The flipside of this is that once you have met your reasonable financial needs, you owe it to yourself and to others to raise your sights and stop just focussing on money. In my time in the City, I used to meet plenty of people that had enough to quit, were good at their jobs but would have been happier being a writer, tree surgeon or a teacher. Why behave as if this one life we get is just a dress rehearsal? If you are one of those people and you carry on working in your all consuming City or Corporate job, then you are wasting your life.
This is more frequent than you might think. The most common motivation for this behaviour is fear – fear of change, (irrational) fear of poverty, fear of loss of status, fear of their spouse’s reaction etc. Its not enough just to make a life-changing amount of money, you still have to change your life. Don’t just load the gun, pull the trigger.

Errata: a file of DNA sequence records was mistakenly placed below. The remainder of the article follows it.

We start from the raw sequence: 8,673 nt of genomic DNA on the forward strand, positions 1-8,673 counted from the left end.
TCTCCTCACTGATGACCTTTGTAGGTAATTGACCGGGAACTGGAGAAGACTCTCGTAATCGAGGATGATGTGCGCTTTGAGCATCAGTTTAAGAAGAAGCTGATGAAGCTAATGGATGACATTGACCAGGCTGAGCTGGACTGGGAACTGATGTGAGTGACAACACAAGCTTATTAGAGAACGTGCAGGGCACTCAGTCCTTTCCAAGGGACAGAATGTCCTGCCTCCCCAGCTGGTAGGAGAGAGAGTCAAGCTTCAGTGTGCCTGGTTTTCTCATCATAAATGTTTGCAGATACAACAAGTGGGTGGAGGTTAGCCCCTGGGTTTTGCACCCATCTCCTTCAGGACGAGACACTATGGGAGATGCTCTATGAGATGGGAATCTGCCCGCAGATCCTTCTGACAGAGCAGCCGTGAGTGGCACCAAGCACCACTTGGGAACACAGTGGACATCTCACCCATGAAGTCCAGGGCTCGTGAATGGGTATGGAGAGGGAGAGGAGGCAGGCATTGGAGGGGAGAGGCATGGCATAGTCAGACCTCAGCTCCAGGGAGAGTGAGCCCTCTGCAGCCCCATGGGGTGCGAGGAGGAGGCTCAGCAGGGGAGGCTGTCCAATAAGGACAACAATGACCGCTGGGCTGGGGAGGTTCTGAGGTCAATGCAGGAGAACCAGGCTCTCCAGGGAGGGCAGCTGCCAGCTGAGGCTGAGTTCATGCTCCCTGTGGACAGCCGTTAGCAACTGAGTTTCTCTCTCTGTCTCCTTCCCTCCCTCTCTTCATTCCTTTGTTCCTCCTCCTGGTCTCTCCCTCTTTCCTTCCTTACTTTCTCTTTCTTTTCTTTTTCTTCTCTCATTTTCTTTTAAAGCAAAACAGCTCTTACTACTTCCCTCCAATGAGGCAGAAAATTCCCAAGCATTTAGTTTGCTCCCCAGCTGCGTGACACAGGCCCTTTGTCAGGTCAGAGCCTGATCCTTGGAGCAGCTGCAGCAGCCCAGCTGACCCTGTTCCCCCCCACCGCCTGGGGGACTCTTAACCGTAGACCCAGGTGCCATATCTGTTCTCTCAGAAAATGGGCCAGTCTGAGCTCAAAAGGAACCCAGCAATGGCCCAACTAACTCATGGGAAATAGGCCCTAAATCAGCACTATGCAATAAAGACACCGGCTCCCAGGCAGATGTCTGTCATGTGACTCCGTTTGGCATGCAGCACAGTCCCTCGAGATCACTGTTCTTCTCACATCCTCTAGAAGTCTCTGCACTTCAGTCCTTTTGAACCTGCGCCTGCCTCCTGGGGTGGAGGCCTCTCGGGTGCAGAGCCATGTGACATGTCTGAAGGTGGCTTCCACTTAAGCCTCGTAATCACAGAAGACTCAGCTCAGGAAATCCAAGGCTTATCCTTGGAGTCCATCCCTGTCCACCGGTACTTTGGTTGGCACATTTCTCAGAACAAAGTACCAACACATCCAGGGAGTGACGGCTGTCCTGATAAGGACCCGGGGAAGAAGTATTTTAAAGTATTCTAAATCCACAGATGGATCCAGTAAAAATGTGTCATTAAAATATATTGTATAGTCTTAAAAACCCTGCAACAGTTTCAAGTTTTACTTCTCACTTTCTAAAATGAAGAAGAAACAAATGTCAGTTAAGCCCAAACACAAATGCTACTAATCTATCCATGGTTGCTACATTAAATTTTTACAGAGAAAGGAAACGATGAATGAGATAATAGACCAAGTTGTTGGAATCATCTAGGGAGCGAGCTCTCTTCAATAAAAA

We owe it to ourselves and our families and friends to start by getting our own shit together. Think about the airline safety briefing : always apply your own oxygen mask before helping others.
This initially sounds a bit counter-intuitive and even selfish to some people. But you are no fucking use to your children and fellow passengers if you are choking on the thin air clutching your throat, limbs flailing.
In financial terms this means that you are more likely to be a better friend / parent / partner / spouse / neighbour etc. if you are not stressed about money. If you have no money worries, you will also have way more fun yourself in life.
Real life is not like the Catholic Church: there are no sainthoods handed out for martyrdom. I know this is true because when I was in the Prison Camp, I started to get Martyr Syndrome. Here are some clues when you are starting to suffer from Martyr Syndrome: